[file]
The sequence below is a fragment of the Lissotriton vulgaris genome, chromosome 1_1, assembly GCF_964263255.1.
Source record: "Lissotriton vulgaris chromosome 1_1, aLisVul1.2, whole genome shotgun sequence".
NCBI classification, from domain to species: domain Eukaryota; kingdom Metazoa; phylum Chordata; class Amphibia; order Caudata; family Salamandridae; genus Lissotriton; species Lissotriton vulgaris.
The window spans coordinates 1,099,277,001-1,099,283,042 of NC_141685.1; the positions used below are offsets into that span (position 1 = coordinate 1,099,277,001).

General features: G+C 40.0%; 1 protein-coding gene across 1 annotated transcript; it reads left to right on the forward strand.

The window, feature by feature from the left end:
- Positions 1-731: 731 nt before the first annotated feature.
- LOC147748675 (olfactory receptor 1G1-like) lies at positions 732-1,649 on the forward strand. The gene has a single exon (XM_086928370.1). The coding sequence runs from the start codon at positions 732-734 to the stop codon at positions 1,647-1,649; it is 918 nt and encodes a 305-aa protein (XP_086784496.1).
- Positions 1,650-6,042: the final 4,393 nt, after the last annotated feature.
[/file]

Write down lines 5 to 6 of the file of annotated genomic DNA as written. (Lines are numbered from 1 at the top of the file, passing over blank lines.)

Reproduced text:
General features: G+C 40.0%; 1 protein-coding gene across 1 annotated transcript; it reads left to right on the forward strand.

The window, feature by feature from the left end: